The rest of the record (a certified copy of which was the only paper delivered to the keeper of the house of correction) stated that the defendant was brought to the bar in the custody of the marshal, and his motion for a new trial overruled,
"and the said defendant, being now inquired of by the court if he have aught to say why the judgment and sentence of the court should not now be pronounced against him upon the verdict and finding of the jury in this case finding him guilty of passing a counterfeit United States bond, and saying nothing further than he hath already said, and the court being now well advised in the premises, it is therefore considered, ordered, adjudged, and sentenced that said defendant, James S. Wilson, do pay to the United States a fine of five thousand dollars for said offense and all the costs of this proceeding, and that the United States have execution therefor, and that he be imprisoned for and during the term of fifteen years at hard labor in the house of correction at Detroit, Michigan, and that the said marshal of this district convey the said prisoner to the house of correction aforesaid, and deliver him to the custody of the keeper thereof, and that the clerk of this court make out for said marshal two copies of this judgment and sentence, duly certified under the seal of this court, one of which the said marshal shall deliver to the keeper of said house of correction and the other return and file in this court with the receipt of said keeper thereon."
The offense described in Rev.Stat. § 5430 is punishable by a fine of not more than $5,000 or by imprisonment at hard labor not more than fifteen years, or by both, and the offense described in § 5431 is punishable by a like fine and imprisonment.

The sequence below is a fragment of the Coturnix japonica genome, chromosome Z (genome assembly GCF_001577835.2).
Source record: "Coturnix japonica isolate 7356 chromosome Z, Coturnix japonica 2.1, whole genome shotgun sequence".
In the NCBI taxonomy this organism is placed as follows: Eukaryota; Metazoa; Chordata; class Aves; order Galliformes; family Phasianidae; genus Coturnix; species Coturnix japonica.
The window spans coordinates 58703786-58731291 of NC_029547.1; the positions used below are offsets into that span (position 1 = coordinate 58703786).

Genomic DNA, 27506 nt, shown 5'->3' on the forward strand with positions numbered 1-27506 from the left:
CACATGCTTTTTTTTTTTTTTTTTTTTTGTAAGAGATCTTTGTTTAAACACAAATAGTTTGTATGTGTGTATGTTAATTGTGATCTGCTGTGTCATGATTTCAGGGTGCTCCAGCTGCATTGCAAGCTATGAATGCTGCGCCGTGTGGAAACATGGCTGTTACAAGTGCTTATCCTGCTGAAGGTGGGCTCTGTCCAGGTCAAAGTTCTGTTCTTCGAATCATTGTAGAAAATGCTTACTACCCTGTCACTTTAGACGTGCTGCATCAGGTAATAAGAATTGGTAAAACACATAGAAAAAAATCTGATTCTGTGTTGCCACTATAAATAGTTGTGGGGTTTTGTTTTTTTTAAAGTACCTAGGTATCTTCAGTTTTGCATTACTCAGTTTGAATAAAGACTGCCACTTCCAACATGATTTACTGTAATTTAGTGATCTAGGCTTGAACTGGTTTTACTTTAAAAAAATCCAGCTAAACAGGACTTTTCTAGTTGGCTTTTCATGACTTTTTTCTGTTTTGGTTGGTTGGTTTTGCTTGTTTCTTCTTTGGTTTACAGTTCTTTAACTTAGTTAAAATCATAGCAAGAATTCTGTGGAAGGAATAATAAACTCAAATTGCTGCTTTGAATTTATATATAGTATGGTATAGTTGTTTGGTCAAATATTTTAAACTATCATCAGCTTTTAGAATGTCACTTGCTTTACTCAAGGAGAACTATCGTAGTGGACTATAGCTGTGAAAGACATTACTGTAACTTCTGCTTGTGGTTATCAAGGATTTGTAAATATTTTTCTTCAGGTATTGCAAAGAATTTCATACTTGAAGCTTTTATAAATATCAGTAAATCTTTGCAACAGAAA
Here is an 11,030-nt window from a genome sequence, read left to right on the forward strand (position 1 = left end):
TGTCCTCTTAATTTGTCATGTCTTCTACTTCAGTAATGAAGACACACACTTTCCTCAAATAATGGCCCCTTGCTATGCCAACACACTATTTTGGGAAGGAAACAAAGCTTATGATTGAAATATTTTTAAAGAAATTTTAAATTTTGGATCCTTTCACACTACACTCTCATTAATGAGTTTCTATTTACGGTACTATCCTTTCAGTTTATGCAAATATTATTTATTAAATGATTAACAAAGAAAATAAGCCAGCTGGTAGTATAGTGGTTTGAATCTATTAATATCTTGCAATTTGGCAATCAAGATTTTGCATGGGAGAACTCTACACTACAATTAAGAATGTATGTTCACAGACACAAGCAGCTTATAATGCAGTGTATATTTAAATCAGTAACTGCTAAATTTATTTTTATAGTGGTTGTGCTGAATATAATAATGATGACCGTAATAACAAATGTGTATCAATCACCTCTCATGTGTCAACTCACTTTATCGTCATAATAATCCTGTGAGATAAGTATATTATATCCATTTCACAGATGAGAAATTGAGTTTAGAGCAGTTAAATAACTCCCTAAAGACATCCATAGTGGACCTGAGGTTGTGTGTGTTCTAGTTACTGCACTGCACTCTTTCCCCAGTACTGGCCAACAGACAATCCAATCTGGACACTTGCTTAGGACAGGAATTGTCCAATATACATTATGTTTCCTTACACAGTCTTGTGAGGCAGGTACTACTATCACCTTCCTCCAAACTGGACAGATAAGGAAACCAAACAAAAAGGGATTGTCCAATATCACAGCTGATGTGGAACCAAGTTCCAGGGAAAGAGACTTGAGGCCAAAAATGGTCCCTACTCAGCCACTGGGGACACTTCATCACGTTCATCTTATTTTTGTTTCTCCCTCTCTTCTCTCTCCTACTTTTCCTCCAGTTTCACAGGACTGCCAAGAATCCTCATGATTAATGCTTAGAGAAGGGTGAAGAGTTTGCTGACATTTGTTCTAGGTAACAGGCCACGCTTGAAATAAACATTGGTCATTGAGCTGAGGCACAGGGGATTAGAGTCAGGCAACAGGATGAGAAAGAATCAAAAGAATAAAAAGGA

The petitioner alleged in his petition and contended in argument that his imprisonment was illegal upon the following grounds:
First. That in excess of the power of the court, and in violation
of the Fifth Amendment of the Constitution, he had been held to answer for an infamous crime and punished by a fine of five thousand dollars and imprisonment for the term of fifteen years at hard labor without presentment or indictment by a grand jury.
Second. That he was held under a judgment void and in excess of the power of the court upon an information for a crime which was not committed against the provisions of chapter 7 of the title "Crimes" in the Revised Statutes, in which cases informations were expressly authorized, and to which they were impliedly restricted, by § 1022 of those statutes.
Third. That the judgment was void and in excess of the power of the court because the conviction and the sentence were for different offenses, the conviction being for having in possession a bond of a mining company in the similitude of a United States bond and the sentence being for passing a counterfeit United States bond.
Fourth. That he was held by the keeper of the Detroit House of Correction without authority of law because the order of the court for his imprisonment did not show that the court had determined two questions of fact which were made by Rev.Stat. §§ 5541, 5546, conditions precedent to the exercise of its power to sentence to a prison outside the State of Arkansas, namely (1) that there was no suitable prison in that state and (2) that the Attorney General had designated the Detroit House of Correction as a suitable penitentiary in another state.
Fifth. That the keeper had no warrant or mittimus authorizing him to hold the prisoner, as required by Rev.Stat. § 1028.
Official Supreme Court case law is only found in the print version of the United States Reports. Justia case law is provided for general informational purposes only, and may not reflect current legal developments, verdicts or settlements. We make no warranties or guarantees about the accuracy, completeness, or adequacy of the information contained on this site or information linked to from this site. Please check official sources.